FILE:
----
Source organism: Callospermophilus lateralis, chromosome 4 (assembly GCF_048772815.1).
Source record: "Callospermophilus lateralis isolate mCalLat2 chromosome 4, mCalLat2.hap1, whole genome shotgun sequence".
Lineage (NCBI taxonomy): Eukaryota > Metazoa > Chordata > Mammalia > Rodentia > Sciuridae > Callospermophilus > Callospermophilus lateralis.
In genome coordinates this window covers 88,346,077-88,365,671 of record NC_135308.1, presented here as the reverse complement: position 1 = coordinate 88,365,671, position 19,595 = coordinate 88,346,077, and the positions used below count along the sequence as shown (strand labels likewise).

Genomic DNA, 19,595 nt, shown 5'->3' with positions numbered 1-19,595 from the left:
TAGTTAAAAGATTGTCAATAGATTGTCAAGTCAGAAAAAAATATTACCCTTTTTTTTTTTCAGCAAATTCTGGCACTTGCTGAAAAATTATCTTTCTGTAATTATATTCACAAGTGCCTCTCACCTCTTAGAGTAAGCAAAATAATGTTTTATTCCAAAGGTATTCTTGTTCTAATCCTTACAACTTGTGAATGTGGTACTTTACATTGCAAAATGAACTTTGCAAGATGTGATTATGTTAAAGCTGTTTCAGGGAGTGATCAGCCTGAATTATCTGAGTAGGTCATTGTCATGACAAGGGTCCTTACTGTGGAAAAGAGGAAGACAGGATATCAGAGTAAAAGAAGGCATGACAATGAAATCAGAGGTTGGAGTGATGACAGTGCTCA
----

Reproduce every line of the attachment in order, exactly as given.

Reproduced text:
Source organism: Callospermophilus lateralis, chromosome 4 (assembly GCF_048772815.1).
Source record: "Callospermophilus lateralis isolate mCalLat2 chromosome 4, mCalLat2.hap1, whole genome shotgun sequence".
Lineage (NCBI taxonomy): Eukaryota > Metazoa > Chordata > Mammalia > Rodentia > Sciuridae > Callospermophilus > Callospermophilus lateralis.
In genome coordinates this window covers 88,346,077-88,365,671 of record NC_135308.1, presented here as the reverse complement: position 1 = coordinate 88,365,671, position 19,595 = coordinate 88,346,077, and the positions used below count along the sequence as shown (strand labels likewise).

Genomic DNA, 19,595 nt, shown 5'->3' with positions numbered 1-19,595 from the left:
TAGTTAAAAGATTGTCAATAGATTGTCAAGTCAGAAAAAAATATTACCCTTTTTTTTTTTCAGCAAATTCTGGCACTTGCTGAAAAATTATCTTTCTGTAATTATATTCACAAGTGCCTCTCACCTCTTAGAGTAAGCAAAATAATGTTTTATTCCAAAGGTATTCTTGTTCTAATCCTTACAACTTGTGAATGTGGTACTTTACATTGCAAAATGAACTTTGCAAGATGTGATTATGTTAAAGCTGTTTCAGGGAGTGATCAGCCTGAATTATCTGAGTAGGTCATTGTCATGACAAGGGTCCTTACTGTGGAAAAGAGGAAGACAGGATATCAGAGTAAAAGAAGGCATGACAATGAAATCAGAGGTTGGAGTGATGACAGTGCTCA